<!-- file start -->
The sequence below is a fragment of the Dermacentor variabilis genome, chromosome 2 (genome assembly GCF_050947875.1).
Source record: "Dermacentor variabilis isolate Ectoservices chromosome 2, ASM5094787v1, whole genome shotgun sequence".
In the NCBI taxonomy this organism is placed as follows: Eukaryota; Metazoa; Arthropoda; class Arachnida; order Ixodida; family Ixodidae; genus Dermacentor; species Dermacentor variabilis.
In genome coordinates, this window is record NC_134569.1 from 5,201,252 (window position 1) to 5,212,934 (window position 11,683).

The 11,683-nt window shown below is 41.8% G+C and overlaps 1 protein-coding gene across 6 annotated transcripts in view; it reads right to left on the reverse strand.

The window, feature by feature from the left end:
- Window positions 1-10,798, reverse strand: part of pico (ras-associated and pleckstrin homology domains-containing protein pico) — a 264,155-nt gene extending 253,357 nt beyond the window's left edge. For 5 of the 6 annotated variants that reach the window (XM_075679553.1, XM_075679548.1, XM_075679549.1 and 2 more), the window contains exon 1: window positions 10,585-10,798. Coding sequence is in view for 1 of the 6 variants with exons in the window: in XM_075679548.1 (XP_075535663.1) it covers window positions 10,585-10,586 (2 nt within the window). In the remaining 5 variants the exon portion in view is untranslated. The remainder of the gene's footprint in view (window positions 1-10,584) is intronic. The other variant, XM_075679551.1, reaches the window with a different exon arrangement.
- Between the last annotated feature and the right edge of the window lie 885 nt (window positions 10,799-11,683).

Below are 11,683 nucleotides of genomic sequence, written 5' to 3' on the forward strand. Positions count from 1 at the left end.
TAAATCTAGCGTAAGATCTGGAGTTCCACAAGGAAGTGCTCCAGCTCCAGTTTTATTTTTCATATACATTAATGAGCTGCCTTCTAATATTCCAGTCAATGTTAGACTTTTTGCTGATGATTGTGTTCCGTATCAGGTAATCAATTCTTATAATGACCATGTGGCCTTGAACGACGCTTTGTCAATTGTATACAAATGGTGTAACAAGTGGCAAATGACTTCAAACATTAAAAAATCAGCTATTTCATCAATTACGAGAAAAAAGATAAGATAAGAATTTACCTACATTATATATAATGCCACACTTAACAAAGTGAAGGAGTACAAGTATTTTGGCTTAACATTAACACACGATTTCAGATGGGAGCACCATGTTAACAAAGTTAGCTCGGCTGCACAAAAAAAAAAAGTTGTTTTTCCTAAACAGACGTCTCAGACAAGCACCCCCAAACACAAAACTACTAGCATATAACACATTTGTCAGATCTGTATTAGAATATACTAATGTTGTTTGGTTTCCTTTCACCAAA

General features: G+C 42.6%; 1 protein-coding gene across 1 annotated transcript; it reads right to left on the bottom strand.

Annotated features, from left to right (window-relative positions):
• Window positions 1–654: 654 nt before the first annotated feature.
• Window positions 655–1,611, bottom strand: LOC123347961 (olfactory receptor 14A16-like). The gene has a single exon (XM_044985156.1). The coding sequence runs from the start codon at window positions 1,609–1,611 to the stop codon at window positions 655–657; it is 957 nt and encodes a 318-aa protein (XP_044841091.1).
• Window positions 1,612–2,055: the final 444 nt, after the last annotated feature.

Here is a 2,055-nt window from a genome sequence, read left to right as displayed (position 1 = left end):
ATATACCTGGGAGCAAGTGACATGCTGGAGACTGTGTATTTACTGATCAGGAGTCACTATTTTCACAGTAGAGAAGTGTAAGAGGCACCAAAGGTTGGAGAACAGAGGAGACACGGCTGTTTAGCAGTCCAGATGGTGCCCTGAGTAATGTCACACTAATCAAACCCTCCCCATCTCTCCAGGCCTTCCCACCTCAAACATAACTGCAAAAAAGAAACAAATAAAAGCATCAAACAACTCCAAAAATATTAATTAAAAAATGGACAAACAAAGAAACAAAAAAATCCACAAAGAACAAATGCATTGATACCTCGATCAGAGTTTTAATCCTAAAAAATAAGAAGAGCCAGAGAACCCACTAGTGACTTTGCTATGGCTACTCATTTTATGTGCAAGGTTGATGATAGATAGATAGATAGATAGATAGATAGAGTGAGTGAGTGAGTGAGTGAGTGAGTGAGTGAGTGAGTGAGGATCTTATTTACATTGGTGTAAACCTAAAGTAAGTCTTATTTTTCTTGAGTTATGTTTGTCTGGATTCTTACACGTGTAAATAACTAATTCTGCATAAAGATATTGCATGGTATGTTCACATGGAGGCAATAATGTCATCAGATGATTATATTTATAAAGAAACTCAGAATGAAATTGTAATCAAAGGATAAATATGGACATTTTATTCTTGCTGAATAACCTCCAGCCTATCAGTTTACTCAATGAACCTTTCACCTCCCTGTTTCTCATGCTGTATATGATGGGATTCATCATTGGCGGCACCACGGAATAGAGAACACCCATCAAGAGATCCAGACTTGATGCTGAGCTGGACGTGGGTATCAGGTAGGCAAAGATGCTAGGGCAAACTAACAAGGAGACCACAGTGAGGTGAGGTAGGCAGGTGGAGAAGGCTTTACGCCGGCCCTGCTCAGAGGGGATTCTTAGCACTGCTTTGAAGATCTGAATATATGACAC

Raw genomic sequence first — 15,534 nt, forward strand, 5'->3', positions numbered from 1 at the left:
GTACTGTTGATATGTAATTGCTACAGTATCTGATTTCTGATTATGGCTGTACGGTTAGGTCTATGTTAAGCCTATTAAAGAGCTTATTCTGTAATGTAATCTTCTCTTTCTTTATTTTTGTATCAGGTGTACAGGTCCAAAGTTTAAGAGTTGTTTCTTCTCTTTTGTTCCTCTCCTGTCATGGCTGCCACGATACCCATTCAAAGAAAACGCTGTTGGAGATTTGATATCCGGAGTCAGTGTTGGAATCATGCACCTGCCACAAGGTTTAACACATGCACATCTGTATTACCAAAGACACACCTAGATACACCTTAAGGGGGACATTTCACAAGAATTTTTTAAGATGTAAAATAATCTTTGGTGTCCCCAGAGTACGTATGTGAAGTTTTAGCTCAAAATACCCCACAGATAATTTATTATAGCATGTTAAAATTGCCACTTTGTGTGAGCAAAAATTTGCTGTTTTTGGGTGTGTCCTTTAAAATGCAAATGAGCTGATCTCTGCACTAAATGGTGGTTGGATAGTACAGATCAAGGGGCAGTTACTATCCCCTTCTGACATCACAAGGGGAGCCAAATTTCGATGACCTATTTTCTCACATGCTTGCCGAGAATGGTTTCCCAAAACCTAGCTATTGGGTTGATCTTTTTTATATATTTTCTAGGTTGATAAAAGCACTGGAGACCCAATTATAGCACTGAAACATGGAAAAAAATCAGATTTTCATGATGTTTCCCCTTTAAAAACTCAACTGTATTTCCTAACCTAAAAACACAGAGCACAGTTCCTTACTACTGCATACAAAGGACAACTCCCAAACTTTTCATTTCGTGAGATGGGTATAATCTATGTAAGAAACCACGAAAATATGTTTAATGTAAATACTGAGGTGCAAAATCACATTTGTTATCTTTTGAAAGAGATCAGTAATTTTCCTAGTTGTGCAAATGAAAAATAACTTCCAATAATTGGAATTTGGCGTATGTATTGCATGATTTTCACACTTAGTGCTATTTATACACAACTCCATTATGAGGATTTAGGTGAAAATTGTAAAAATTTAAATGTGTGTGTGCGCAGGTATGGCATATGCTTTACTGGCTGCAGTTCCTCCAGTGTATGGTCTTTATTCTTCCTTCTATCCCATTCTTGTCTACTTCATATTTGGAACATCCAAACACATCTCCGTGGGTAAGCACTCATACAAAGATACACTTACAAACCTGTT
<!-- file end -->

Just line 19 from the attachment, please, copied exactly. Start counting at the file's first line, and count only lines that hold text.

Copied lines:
GTACTGTTGATATGTAATTGCTACAGTATCTGATTTCTGATTATGGCTGTACGGTTAGGTCTATGTTAAGCCTATTAAAGAGCTTATTCTGTAATGTAATCTTCTCTTTCTTTATTTTTGTATCAGGTGTACAGGTCCAAAGTTTAAGAGTTGTTTCTTCTCTTTTGTTCCTCTCCTGTCATGGCTGCCACGATACCCATTCAAAGAAAACGCTGTTGGAGATTTGATATCCGGAGTCAGTGTTGGAATCATGCACCTGCCACAAGGTTTAACACATGCACATCTGTATTACCAAAGACACACCTAGATACACCTTAAGGGGGACATTTCACAAGAATTTTTTAAGATGTAAAATAATCTTTGGTGTCCCCAGAGTACGTATGTGAAGTTTTAGCTCAAAATACCCCACAGATAATTTATTATAGCATGTTAAAATTGCCACTTTGTGTGAGCAAAAATTTGCTGTTTTTGGGTGTGTCCTTTAAAATGCAAATGAGCTGATCTCTGCACTAAATGGTGGTTGGATAGTACAGATCAAGGGGCAGTTACTATCCCCTTCTGACATCACAAGGGGAGCCAAATTTCGATGACCTATTTTCTCACATGCTTGCCGAGAATGGTTTCCCAAAACCTAGCTATTGGGTTGATCTTTTTTATATATTTTCTAGGTTGATAAAAGCACTGGAGACCCAATTATAGCACTGAAACATGGAAAAAAATCAGATTTTCATGATGTTTCCCCTTTAAAAACTCAACTGTATTTCCTAACCTAAAAACACAGAGCACAGTTCCTTACTACTGCATACAAAGGACAACTCCCAAACTTTTCATTTCGTGAGATGGGTATAATCTATGTAAGAAACCACGAAAATATGTTTAATGTAAATACTGAGGTGCAAAATCACATTTGTTATCTTTTGAAAGAGATCAGTAATTTTCCTAGTTGTGCAAATGAAAAATAACTTCCAATAATTGGAATTTGGCGTATGTATTGCATGATTTTCACACTTAGTGCTATTTATACACAACTCCATTATGAGGATTTAGGTGAAAATTGTAAAAATTTAAATGTGTGTGTGCGCAGGTATGGCATATGCTTTACTGGCTGCAGTTCCTCCAGTGTATGGTCTTTATTCTTCCTTCTATCCCATTCTTGTCTACTTCATATTTGGAACATCCAAACACATCTCCGTGGGTAAGCACTCATACAAAGATACACTTACAAACCTGTT